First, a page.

A kill screen is a stage or level in an arcade game that stops the player’s progress due to a programming error or design oversight. Rather than “ending” in a traditional sense, the game will crash, freeze, or behave so erratically that further play is extremely hard or even impossible.
This piece is largely about addiction to video games, but also is meant to evoke an enticing and terrifying urban legend. Back in 1981, a select few arcades near Portland, Oregon received a new 8-bit game (similar to the fan favorite Tempest) called Polybius. The game was said to be extremely popular, almost to the point of obsession. Just a short time after it’s release the game disappeared without a trace of its existence. Polybius enthusiasts were said to have experienced several psychological side effects, including horrific nightmares, amnesia, and even suicidal thoughts, according to the myth.
This piece strives to infuse the listener in the experience of playing such a game, as described in each segment. The first section, “Insert Coin”(m.2) is fierce and eager, as a potential Polybius gamer would be. Next is “Nocnitsa’s Dance”(m.19), a demented, off beat scherzo that refers to the Polish mythological spirit relating to the scientific phenomenon known as Hypnagogia, or visions occurring during the transitional state between wakefulness and sleep. The following section, “Psychogenic Fugue”(m.116) is slower and more opaque than the rest of the piece, and refers to the technical term for a form of amnesia involving memory and personality. In keeping with the musical meaning of the term “fugue”, this segment features extensive use of imitative counterpoint. From this we move into “Sense Deletion”(m.170), a reprise of the dance tune, this time with even more drive and force. The title refers to the English translation for the game’s supposed creating company, Sinneslöschen. The piece ends with a chaotic bang in the short coda, “Game Over”(m.223).00.-killscreen-FULL-SCORE-3.24.17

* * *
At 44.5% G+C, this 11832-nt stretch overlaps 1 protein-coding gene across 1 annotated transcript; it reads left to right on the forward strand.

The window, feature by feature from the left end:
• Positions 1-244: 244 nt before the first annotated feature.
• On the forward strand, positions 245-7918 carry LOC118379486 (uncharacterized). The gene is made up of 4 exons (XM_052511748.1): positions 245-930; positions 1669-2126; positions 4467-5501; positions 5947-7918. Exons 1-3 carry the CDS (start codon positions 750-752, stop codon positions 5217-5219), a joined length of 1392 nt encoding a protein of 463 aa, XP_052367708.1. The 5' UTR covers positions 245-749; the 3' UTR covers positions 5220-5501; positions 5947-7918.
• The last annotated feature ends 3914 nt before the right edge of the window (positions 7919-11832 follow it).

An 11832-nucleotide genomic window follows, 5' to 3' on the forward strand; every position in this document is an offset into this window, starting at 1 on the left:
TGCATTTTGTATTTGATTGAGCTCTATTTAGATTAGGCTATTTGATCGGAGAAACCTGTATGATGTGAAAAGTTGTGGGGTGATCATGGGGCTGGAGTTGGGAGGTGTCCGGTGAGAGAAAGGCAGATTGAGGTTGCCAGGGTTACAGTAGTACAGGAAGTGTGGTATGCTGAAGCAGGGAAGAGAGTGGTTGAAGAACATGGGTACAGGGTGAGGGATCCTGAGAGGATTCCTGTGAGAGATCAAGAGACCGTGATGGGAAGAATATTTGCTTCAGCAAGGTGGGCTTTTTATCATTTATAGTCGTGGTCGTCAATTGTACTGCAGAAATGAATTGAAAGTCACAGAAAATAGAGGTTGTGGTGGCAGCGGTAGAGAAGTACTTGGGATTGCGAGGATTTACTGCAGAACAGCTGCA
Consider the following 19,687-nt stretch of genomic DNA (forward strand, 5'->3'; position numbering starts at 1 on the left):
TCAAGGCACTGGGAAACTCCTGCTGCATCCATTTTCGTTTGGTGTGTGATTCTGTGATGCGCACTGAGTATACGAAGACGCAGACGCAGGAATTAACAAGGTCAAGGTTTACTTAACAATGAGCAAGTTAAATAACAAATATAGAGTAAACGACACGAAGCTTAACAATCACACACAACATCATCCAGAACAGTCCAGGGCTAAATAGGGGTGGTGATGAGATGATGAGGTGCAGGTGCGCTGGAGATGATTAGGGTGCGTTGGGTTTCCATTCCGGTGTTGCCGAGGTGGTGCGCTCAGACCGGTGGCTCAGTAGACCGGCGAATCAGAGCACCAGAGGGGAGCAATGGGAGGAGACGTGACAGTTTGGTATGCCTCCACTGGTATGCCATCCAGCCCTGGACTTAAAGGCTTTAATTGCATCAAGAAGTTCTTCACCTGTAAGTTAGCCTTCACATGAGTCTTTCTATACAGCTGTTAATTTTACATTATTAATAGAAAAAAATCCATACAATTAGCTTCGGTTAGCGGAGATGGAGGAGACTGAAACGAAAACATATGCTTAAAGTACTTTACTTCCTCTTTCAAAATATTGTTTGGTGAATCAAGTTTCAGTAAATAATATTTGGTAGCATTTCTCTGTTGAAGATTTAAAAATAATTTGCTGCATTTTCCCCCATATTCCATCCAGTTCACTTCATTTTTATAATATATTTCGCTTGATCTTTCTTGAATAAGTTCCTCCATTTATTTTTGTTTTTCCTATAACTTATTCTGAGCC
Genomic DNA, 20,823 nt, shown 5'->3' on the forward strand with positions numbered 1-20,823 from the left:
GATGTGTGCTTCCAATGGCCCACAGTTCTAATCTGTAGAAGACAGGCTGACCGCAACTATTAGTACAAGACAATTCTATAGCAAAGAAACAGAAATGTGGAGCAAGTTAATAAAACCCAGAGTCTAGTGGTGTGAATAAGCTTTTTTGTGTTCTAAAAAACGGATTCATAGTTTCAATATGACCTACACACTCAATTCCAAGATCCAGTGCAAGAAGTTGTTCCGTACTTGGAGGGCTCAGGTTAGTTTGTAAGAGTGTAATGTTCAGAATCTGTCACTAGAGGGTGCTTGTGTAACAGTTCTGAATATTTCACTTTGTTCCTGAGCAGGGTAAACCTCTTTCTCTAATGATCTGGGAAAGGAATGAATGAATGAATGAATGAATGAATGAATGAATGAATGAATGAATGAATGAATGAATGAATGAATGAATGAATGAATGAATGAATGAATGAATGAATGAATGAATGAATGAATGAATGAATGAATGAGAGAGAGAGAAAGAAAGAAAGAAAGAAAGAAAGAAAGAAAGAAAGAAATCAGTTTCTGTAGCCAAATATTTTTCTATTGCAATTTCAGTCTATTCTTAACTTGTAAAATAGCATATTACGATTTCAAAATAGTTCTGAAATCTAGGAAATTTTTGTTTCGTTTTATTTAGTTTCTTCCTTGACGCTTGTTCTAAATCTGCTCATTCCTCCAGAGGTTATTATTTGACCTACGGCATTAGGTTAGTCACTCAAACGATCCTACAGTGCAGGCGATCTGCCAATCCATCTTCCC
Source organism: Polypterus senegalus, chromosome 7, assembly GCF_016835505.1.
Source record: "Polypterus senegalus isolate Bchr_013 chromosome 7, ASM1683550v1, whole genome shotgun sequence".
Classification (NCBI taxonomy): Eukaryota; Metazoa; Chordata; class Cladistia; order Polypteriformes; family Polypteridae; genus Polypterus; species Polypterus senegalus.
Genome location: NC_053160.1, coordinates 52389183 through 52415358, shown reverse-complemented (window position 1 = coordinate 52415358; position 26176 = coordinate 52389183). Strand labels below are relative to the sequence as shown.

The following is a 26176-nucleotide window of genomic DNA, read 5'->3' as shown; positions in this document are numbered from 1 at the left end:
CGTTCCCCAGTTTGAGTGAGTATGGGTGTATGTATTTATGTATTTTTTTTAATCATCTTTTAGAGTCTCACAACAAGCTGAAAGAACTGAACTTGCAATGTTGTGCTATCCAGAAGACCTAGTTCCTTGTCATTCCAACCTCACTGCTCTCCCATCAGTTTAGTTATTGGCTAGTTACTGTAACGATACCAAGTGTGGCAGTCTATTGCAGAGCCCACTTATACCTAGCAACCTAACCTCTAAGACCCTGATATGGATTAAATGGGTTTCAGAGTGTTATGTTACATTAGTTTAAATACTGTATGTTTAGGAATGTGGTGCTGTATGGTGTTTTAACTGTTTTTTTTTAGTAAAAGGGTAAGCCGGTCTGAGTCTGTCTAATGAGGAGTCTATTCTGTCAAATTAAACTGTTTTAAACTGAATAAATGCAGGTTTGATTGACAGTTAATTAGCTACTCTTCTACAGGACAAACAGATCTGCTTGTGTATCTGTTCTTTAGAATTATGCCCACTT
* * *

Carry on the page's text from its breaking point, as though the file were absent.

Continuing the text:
Michigan State University Symphony Band, November 2014, Arris Golden, conductor